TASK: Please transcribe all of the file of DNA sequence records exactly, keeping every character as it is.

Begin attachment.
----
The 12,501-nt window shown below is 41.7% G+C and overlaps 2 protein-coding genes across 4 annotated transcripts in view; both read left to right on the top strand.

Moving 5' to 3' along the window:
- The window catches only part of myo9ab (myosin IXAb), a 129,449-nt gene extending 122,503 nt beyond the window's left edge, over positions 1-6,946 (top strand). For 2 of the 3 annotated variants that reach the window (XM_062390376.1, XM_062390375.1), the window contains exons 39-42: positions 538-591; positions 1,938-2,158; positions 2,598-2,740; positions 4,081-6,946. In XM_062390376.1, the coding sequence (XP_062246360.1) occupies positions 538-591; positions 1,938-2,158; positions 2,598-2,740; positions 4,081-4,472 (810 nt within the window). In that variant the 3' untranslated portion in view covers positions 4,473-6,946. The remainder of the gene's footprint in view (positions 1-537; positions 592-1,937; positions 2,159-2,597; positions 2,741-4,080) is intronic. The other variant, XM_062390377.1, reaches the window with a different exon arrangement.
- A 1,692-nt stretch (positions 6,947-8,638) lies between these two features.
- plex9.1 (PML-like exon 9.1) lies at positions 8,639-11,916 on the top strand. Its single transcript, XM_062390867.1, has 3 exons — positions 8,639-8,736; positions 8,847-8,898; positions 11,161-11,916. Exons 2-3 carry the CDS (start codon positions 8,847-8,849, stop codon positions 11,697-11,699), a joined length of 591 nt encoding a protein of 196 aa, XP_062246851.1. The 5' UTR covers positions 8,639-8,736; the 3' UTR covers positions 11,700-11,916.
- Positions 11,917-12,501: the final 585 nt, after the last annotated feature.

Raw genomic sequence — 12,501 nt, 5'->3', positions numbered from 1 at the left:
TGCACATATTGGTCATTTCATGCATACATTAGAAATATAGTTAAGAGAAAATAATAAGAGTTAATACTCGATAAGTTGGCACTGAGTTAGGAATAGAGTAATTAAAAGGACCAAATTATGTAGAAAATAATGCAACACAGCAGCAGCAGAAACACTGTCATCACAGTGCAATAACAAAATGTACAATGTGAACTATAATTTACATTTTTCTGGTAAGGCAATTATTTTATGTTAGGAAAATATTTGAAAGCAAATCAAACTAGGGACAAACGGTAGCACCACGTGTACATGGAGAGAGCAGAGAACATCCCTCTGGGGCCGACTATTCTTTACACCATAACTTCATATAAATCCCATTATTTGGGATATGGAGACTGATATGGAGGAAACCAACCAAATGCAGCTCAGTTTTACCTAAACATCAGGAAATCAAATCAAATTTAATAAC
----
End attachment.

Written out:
The 12,501-nt window shown below is 41.7% G+C and overlaps 2 protein-coding genes across 4 annotated transcripts in view; both read left to right on the top strand.

Moving 5' to 3' along the window:
- The window catches only part of myo9ab (myosin IXAb), a 129,449-nt gene extending 122,503 nt beyond the window's left edge, over positions 1-6,946 (top strand). For 2 of the 3 annotated variants that reach the window (XM_062390376.1, XM_062390375.1), the window contains exons 39-42: positions 538-591; positions 1,938-2,158; positions 2,598-2,740; positions 4,081-6,946. In XM_062390376.1, the coding sequence (XP_062246360.1) occupies positions 538-591; positions 1,938-2,158; positions 2,598-2,740; positions 4,081-4,472 (810 nt within the window). In that variant the 3' untranslated portion in view covers positions 4,473-6,946. The remainder of the gene's footprint in view (positions 1-537; positions 592-1,937; positions 2,159-2,597; positions 2,741-4,080) is intronic. The other variant, XM_062390377.1, reaches the window with a different exon arrangement.
- A 1,692-nt stretch (positions 6,947-8,638) lies between these two features.
- plex9.1 (PML-like exon 9.1) lies at positions 8,639-11,916 on the top strand. Its single transcript, XM_062390867.1, has 3 exons — positions 8,639-8,736; positions 8,847-8,898; positions 11,161-11,916. Exons 2-3 carry the CDS (start codon positions 8,847-8,849, stop codon positions 11,697-11,699), a joined length of 591 nt encoding a protein of 196 aa, XP_062246851.1. The 5' UTR covers positions 8,639-8,736; the 3' UTR covers positions 11,700-11,916.
- Positions 11,917-12,501: the final 585 nt, after the last annotated feature.

Raw genomic sequence — 12,501 nt, 5'->3', positions numbered from 1 at the left:
TGCACATATTGGTCATTTCATGCATACATTAGAAATATAGTTAAGAGAAAATAATAAGAGTTAATACTCGATAAGTTGGCACTGAGTTAGGAATAGAGTAATTAAAAGGACCAAATTATGTAGAAAATAATGCAACACAGCAGCAGCAGAAACACTGTCATCACAGTGCAATAACAAAATGTACAATGTGAACTATAATTTACATTTTTCTGGTAAGGCAATTATTTTATGTTAGGAAAATATTTGAAAGCAAATCAAACTAGGGACAAACGGTAGCACCACGTGTACATGGAGAGAGCAGAGAACATCCCTCTGGGGCCGACTATTCTTTACACCATAACTTCATATAAATCCCATTATTTGGGATATGGAGACTGATATGGAGGAAACCAACCAAATGCAGCTCAGTTTTACCTAAACATCAGGAAATCAAATCAAATTTAATAAC